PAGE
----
On Sundays, there is a special place in Seoul where you can find a South Asian market as well as a cathedral that conducts mass in a foreign language.
With the growing presence of South Asians in Seoul, both Filipino and Vietnamese neighborhoods have formed in the city.
Let us take a look at the places in Seoul, a city with four distinct seasons, inhabited by people of South Asia, people who have come from countries with much hotter climates.
From 10 a.m. to 5 p.m. every Sunday, Hyehwa-dong’s Dongsung High School becomes immersed in an energetic atmosphere. From under green tents, Seoul residents hailing from the Philippines sell fresh vegetables, tropical fruit, and everyday necessities from their native country.
A wide range of delicious street foods, including bananas, candied foods, coconut juice, longganisa (sweet sausage), and tocino (sweetened cured meat), command the attention of everyone who happens to pass by.
Filipinos from throughout Korea come here on weekends to enjoy authentic Filipino food.
The Filipino market in this neighborhood has its origins in the Filipino-language mass conducted at Hyehwa-dong Cathedral, a tradition that continues today. This mass began at Jayang-dong Cathedral in 1995 and spread to Hyehwa-dong Cathedral the following year.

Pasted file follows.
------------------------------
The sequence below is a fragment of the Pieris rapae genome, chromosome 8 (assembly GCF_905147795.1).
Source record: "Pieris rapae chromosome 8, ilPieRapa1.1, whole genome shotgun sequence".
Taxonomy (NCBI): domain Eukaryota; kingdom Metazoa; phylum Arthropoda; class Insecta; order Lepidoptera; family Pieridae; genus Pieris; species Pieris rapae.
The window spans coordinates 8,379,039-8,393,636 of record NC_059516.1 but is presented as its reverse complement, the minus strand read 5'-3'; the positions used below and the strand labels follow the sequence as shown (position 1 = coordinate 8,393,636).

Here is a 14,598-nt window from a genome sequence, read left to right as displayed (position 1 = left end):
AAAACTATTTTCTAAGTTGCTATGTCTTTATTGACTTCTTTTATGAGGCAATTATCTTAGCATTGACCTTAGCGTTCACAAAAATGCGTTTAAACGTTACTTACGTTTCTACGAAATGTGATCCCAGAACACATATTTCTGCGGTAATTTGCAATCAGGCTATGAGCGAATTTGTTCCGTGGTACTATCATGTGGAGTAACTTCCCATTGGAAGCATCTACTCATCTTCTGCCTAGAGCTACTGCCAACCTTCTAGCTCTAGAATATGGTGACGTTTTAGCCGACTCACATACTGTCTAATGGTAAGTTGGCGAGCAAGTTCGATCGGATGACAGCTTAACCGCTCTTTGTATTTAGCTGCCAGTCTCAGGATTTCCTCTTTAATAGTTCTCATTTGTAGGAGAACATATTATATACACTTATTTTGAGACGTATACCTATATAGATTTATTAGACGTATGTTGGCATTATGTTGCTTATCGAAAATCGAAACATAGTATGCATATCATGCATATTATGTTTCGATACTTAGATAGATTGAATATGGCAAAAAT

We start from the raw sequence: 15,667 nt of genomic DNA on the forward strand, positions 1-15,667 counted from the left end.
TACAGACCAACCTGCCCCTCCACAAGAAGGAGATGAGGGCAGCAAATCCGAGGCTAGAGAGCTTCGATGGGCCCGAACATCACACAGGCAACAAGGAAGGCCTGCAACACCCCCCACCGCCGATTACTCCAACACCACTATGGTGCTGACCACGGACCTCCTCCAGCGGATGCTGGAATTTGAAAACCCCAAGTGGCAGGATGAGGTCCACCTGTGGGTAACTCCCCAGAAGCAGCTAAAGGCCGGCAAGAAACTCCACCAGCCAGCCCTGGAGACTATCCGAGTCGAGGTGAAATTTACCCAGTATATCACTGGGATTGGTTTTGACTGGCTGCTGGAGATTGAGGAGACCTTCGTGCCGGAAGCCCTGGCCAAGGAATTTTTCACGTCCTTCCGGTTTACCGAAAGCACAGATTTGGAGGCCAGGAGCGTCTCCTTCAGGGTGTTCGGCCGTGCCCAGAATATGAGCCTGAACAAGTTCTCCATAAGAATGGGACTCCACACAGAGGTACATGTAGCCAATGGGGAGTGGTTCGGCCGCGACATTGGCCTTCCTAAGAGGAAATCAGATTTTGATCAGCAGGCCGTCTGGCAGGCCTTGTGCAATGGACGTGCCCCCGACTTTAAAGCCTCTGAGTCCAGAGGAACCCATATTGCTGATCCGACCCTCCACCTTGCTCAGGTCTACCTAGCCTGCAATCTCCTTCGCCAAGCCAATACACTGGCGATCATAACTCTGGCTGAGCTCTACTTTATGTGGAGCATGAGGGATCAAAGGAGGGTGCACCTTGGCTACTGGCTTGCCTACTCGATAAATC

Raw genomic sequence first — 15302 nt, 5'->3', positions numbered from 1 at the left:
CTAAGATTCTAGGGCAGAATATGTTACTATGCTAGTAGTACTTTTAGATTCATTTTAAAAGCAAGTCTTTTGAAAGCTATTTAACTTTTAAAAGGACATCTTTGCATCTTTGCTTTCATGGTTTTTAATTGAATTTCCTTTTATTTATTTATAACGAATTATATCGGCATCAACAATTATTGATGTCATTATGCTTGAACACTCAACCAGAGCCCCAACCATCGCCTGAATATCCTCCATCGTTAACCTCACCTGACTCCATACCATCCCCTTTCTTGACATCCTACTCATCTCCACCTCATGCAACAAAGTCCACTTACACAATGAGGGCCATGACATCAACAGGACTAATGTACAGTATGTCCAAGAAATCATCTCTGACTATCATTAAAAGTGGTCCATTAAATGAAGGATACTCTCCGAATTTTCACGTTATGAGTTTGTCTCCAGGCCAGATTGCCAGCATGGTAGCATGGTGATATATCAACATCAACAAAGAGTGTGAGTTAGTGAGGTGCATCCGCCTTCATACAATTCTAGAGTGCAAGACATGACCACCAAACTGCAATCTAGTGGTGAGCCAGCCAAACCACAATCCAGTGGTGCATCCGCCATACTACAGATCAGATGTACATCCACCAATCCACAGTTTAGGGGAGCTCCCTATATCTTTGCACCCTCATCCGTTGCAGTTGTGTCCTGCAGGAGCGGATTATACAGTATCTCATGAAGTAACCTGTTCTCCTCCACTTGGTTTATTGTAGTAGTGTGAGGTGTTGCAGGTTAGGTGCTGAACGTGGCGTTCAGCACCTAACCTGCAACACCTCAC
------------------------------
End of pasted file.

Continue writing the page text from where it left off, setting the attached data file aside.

With numerous Filipinos gathering for mass every Sunday, an outdoor market naturally formed near the cathedral grounds. It is a place where Seoul residents from the Philippines can hear news of their native country and find some temporary relief from any homesickness they may feel.
Lee Yejin came to Korea from Vietnam as a marriage immigrant over 11 years ago. She now goes by her Korean name.
Lee runs a small grocery store in Wangsimni called Asian Mart. She recalls, “I had a hard time adjusting to life in a foreign country. But, here, I could meet people from my home country, with whom I exchanged information and became friends. It was by meeting fellow Vietnamese people that I was able to get through those difficult days.”
For the Vietnamese residents of Seoul, it was in Wangsimni that they met to support one another and endure the hardships of living overseas together, and it still remains a popular gathering spot today.
The Wangsimni area is home to several Vietnamese-run restaurants. Those interested in authentic Vietnamese food should definitely try the rice noodles sold here.
As there is a Vietnamese restaurant on almost every major street and weekday subway trains are full of both Korean and Vietnamese passengers, it is easy to find traces of Vietnam in Seoul.
After Korea and Vietnam established diplomatic relations in 1992, many Vietnamese moved to the rising economic powerhouse that Korea had become. Currently, there are about 6,000 marriage immigrants, over 10,000 children of multicultural families with a Vietnamese mother, over 3,000 international students from Vietnam, and 70,000 Vietnamese workers in Korea.
Also, as one of the world’s leading investors in Vietnam, Korea is investing a significant amount of manpower and capital in the national development of Vietnam.